Racial Differences in Sensitivity to Behavioral Integrity: Attitudinal Consequences, In-Group Effects, and “Trickle Down” Among Black and Non-Black Employees
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Simons, Tony L.; Friedman, Ray; Liu, Leigh Anne; Parks, Judi McLean
Recent research has suggested that employees are highly affected by perceptions of their managers’ pattern of word–action consistency, which T. Simons (2002) called behavioral integrity (BI). The authors of the present study suggest that some employee racial groups may be more attentive to BI than others. They tested this notion using data from 1,944 employees working at 107 different hotels and found that Black employees rated their managers as demonstrating lower BI than did non-Black employees. Mediation analyses were consistent with the notion that these differences in perceived BI in turn account for cross-race differences in trust in management, interpersonal justice, commitment, satisfaction, and intent to stay. Results of hierarchical linear modeling were consistent with the idea that middle managers’ perceptions of their senior managers’ BI “trickle down” to affect line employee perceptions of the middle managers and that this trickle-down effect is stronger for Black employees. The authors interpret these results as indicative of heightened sensitivity to managers’ BI on the part of Black employees. They also found a reverse in-group effect, in that Black employees were substantially more critical of Black managers than were non-Black employees.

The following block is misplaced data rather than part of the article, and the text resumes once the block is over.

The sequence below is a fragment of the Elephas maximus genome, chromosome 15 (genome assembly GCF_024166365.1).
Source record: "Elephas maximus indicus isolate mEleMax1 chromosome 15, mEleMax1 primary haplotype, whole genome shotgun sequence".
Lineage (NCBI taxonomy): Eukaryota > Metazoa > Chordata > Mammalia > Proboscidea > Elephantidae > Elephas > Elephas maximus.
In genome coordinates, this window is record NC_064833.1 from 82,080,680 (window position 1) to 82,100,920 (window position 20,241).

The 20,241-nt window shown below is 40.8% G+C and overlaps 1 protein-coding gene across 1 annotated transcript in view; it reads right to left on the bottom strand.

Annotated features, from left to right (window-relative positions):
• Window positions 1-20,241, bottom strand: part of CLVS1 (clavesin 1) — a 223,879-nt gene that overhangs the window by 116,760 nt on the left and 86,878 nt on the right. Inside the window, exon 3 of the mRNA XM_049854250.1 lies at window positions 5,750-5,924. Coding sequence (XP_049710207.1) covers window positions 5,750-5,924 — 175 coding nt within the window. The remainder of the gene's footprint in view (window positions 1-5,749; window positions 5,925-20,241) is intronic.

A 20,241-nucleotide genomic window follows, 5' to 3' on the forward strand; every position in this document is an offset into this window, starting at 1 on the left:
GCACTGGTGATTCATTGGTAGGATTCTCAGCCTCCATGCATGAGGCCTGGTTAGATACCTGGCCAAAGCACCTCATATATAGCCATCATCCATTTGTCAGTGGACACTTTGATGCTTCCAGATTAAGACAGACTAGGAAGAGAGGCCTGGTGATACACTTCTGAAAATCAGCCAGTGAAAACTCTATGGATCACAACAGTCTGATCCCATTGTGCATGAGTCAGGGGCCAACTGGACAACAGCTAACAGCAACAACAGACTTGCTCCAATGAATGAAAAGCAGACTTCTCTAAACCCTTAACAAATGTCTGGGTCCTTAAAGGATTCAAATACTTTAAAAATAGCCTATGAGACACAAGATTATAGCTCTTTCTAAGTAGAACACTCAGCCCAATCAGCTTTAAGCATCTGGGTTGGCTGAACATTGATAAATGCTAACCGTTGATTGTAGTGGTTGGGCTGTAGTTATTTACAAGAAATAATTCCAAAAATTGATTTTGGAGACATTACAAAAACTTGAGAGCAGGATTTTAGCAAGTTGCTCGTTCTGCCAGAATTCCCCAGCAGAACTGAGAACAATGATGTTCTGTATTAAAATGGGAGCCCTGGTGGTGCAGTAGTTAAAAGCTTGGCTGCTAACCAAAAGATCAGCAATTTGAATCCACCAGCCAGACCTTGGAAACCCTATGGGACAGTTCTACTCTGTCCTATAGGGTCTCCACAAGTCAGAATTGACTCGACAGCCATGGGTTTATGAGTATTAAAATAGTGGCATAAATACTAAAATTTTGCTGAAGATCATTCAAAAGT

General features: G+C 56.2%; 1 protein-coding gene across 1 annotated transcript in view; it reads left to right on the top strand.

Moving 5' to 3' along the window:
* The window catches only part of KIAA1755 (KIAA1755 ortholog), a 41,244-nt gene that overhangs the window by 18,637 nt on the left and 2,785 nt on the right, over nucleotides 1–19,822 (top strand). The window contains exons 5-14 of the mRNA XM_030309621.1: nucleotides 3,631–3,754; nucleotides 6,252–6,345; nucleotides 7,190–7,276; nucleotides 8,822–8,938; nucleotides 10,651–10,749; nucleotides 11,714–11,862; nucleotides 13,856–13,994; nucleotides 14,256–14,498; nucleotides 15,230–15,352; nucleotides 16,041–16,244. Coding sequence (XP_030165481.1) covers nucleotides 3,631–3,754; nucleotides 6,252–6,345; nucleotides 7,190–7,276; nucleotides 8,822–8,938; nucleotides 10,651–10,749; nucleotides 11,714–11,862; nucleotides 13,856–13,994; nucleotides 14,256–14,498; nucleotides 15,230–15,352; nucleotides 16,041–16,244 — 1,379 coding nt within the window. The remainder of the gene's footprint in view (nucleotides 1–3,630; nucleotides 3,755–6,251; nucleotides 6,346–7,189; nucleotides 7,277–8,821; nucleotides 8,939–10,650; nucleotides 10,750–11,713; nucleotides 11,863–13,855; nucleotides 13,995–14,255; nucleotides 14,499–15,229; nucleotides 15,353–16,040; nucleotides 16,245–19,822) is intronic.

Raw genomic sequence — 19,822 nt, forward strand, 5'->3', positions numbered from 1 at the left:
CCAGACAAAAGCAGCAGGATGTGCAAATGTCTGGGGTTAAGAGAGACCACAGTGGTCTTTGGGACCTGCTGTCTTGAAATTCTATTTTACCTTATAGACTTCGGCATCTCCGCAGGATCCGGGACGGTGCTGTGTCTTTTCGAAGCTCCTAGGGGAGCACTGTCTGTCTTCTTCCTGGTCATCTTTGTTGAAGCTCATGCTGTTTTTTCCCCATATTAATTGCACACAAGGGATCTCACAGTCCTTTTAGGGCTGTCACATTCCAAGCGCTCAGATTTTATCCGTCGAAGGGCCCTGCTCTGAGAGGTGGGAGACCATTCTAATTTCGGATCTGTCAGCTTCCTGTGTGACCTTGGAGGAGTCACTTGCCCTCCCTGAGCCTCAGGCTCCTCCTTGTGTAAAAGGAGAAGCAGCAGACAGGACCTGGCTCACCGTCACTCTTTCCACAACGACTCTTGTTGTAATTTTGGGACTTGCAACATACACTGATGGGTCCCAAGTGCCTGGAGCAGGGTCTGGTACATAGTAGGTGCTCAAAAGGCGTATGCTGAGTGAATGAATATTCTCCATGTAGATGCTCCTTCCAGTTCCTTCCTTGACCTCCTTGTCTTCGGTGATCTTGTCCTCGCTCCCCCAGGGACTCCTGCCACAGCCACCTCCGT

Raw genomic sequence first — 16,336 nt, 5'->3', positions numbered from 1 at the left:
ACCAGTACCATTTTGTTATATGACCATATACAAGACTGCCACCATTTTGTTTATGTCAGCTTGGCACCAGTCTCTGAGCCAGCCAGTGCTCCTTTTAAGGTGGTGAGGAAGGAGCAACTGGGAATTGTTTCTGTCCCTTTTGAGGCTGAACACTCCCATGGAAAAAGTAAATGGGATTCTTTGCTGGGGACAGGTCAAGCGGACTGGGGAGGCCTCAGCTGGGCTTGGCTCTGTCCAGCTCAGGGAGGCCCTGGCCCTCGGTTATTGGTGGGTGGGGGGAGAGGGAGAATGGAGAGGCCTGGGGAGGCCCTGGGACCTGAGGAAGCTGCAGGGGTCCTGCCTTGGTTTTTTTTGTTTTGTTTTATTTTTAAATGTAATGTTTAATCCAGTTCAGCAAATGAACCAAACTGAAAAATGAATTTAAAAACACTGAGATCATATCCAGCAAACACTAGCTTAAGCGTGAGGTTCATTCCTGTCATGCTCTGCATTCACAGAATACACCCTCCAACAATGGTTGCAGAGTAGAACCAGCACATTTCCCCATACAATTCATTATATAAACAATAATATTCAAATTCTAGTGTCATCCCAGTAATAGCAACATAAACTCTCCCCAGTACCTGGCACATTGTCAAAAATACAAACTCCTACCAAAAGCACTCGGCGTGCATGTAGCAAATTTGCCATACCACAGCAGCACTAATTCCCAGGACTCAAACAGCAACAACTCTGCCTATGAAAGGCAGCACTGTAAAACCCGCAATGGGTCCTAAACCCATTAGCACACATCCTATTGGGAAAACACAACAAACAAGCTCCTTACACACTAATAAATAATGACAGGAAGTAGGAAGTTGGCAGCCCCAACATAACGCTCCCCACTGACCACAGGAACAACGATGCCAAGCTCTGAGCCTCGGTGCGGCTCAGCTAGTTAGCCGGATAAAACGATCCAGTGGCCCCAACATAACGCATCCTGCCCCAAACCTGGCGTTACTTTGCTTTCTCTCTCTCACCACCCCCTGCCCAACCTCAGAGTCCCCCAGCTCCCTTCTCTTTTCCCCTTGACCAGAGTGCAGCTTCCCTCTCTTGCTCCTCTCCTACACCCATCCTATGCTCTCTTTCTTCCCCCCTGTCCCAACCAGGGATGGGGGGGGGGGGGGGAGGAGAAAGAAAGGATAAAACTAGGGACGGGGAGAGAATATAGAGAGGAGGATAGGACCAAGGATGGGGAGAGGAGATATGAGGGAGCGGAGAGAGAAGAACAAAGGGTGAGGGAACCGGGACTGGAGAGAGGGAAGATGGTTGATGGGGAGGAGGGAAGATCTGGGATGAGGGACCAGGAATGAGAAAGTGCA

behavioral integrity; trust; diversity and race; trickle down; justice
Required Publisher Statement: © American Psychological Association. Final version published as: Simons, T., Friedman, R., Liu, L. A., & McLean Parks, J. (2007). Racial differences in sensitivity to behavioral integrity: attitudinal consequences, in-group effects, and "trickle down" among Black and non-Black employees. Journal of Applied Psychology, 92(3), 650-665. Reprinted with permission. All rights reserved.*This article was selected as a Academy of Management Perspectives Research Brief for November 2007.